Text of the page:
Reebok Isn’t a ‘Hobby’ for Shaquille O’Neal

Shaquille O’Neal, who had a signature shoe from Reebok during his playing career and is now president of the company’s basketball division, in Houston, Texas on May 17, 2024. (Arturo Olmos/The New York Times)
Shaquille O’Neal, who had a signature shoe from Reebok during his playing career and is now president of the company’s basketball division, in Houston, Texas on May 17, 2024. (Arturo Olmos/The New York Times)

In mid-March, Reebok staged its annual brand summit for about 500 business partners at the Artists for Humanity EpiCenter, an events space in Boston, where Todd Krinsky, the company’s chief executive, was harboring a secret.

Krinsky told his audience that Shaquille O’Neal, the new president of Reebok’s soon-to-be-resuscitated basketball division, had been hoping to attend. But in lieu of being there in person, O’Neal had sent along a prerecorded video message.

And there, on a big screen, appeared the unmistakable presence of O’Neal, all 7 feet 1 inch of him, as he lounged in bed at home in Atlanta. He said he felt awful about missing the event and offered his apologies.

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But as soon as the video ended, O’Neal appeared in person — surprise! — strutting onto the stage. He greeted the crowd and soon joined Krinsky for a Q&A that the chief executive figured would be light and breezy. But O’Neal, as he often does, had other plans.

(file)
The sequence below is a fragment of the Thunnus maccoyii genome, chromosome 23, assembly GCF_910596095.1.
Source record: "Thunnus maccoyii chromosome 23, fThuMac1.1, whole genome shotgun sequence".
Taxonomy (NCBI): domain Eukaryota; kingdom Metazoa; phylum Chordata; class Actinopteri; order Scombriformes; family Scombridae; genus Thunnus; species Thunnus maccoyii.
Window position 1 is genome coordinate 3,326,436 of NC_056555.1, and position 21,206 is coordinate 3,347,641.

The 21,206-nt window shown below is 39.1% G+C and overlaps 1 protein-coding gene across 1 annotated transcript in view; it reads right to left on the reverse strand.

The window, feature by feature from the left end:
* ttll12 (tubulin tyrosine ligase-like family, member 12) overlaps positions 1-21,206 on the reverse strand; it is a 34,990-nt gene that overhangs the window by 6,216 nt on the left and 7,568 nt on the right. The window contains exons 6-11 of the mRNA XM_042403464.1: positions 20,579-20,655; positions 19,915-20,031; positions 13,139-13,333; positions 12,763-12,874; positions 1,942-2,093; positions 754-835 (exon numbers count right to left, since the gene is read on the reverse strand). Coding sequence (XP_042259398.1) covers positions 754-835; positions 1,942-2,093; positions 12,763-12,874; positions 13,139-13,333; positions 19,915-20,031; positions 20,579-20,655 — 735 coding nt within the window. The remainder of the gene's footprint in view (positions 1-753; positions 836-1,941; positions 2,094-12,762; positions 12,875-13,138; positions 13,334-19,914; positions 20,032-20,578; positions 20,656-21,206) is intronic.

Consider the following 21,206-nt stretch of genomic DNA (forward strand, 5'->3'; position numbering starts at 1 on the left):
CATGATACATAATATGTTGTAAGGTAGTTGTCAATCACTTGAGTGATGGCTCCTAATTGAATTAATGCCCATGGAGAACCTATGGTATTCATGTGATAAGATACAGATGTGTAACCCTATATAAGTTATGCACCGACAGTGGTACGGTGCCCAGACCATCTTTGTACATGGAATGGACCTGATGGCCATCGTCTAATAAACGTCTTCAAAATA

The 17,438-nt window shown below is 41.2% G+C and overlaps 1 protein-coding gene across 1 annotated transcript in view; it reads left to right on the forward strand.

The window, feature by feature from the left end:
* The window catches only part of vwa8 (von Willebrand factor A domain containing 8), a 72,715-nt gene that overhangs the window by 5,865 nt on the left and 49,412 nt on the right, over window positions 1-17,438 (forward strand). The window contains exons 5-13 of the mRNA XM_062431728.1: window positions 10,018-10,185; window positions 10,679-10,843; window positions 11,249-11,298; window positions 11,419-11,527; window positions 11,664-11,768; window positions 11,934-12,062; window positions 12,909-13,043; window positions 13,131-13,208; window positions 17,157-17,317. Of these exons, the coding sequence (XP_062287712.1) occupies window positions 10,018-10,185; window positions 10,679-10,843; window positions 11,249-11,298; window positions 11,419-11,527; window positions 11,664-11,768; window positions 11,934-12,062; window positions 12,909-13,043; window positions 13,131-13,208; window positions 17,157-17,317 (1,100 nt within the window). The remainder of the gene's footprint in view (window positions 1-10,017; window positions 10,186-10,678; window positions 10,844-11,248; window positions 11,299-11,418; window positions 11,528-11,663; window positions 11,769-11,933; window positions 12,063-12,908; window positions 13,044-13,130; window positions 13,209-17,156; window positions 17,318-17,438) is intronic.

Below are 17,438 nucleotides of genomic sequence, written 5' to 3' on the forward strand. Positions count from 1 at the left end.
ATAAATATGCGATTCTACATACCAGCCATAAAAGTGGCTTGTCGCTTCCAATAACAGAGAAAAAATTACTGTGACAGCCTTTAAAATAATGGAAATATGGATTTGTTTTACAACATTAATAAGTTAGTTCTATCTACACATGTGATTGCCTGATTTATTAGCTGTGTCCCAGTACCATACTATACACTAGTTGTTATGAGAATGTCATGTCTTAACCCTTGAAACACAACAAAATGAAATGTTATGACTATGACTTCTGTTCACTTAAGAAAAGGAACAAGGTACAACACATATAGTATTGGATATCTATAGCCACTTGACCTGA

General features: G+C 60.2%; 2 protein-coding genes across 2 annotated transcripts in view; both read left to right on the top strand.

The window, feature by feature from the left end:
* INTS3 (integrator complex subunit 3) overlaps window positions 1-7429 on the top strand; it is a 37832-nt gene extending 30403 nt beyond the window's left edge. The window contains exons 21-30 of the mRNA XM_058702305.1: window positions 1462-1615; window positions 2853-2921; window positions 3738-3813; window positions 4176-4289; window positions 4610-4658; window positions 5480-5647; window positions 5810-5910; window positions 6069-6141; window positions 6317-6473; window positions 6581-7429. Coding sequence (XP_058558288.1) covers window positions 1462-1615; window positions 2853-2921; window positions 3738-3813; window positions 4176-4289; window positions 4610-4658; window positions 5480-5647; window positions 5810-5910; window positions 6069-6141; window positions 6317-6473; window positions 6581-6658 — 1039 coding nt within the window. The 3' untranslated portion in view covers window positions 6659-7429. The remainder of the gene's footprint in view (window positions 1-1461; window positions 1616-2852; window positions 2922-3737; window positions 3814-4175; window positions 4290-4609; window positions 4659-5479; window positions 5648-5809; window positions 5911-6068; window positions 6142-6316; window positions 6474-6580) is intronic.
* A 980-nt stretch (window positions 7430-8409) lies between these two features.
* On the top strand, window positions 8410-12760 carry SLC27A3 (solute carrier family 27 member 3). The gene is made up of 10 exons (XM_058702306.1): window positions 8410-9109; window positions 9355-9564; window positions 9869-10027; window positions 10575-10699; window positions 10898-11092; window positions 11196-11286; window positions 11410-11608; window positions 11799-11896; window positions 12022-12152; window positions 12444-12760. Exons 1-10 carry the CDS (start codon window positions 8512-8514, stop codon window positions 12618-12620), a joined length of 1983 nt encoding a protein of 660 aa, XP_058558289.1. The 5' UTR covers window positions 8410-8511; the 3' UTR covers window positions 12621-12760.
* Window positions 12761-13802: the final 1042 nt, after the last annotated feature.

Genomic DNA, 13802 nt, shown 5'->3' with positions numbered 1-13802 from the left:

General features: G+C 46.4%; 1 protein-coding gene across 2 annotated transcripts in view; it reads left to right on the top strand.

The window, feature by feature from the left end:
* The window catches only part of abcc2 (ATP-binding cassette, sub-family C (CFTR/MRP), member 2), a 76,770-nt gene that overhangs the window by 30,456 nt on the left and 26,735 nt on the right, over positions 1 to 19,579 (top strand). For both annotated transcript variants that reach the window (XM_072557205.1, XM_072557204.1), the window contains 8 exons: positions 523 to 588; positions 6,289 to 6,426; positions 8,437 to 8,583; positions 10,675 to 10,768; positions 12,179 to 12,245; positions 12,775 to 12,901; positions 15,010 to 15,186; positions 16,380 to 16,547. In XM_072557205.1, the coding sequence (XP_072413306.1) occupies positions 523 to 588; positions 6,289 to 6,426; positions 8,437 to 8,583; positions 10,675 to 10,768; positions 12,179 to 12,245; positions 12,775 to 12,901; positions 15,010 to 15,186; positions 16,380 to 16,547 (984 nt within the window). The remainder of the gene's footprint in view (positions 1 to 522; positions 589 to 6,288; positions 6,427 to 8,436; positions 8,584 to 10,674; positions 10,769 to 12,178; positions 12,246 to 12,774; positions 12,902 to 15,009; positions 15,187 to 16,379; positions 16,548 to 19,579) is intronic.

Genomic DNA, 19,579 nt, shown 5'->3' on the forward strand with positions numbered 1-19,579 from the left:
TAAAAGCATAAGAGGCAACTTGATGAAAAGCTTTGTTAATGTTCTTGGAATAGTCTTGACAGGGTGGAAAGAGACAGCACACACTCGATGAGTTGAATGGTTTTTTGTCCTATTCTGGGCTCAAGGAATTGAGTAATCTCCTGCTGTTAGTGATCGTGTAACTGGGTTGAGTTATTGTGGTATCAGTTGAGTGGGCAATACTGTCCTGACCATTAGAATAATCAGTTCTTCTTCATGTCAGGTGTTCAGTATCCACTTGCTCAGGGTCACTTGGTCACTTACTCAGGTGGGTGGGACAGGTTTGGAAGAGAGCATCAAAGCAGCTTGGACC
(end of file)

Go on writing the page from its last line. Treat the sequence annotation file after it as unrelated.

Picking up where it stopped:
Krinsky had just asked his second question — a softball along the lines of which of O’Neal’s four NBA championships was his favorite — when O’Neal made an impromptu speech that Krinsky recalled as part sermon, part pep talk.

“Listen, we’re getting back into basketball,” O’Neal said. “And I want everyone in here to understand there are no excuses. Everyone needs to be 100% in on this, because I’m 100% in on this.”

He then doubled down on his personal commitment: “I’m not doing this because this is a hobby. I’m doing this because we have a rightful place in basketball.”

To basketball fans around the world, O’Neal, 52, is impossible to miss. As a player, he was one of the most dominant big men in the game’s history, a 15-time NBA All-Star who won championships with the Los Angeles Lakers and the Miami Heat. He entered the Hall of Fame in 2016.

But rather than take his millions in retirement and decamp to a tropical island, O’Neal has remained uniquely visible. When he isn’t co-hosting TNT’s “Inside the NBA” or interviewing guests on his podcast, odds are decent that O’Neal is trying to sell you car insurance. Or Icy Hot. Or Papa John’s pizza. Or printer cartridges.

Now, the man with a gazillion jobs has one more — and it is personal, he said. In reentering the hypercompetitive world of basketball sneakers, Reebok is looking to the future by banking on a larger-than-life figure from its past. O’Neal said he was aware of the stakes.

“If this doesn’t work, everyone’s leaving,” O’Neal said. “Everyone’s going to get gone, including me.”

Pumped Up

Reebok was largely known for fitness sneakers and apparel until 1989, when it moved into basketball with the launch of the Reebok Pump, a sneaker with an inflation device that gave the foot a snug fit. Pumps were bold, innovative, incredibly heavy, almost prohibitively expensive — and a hit.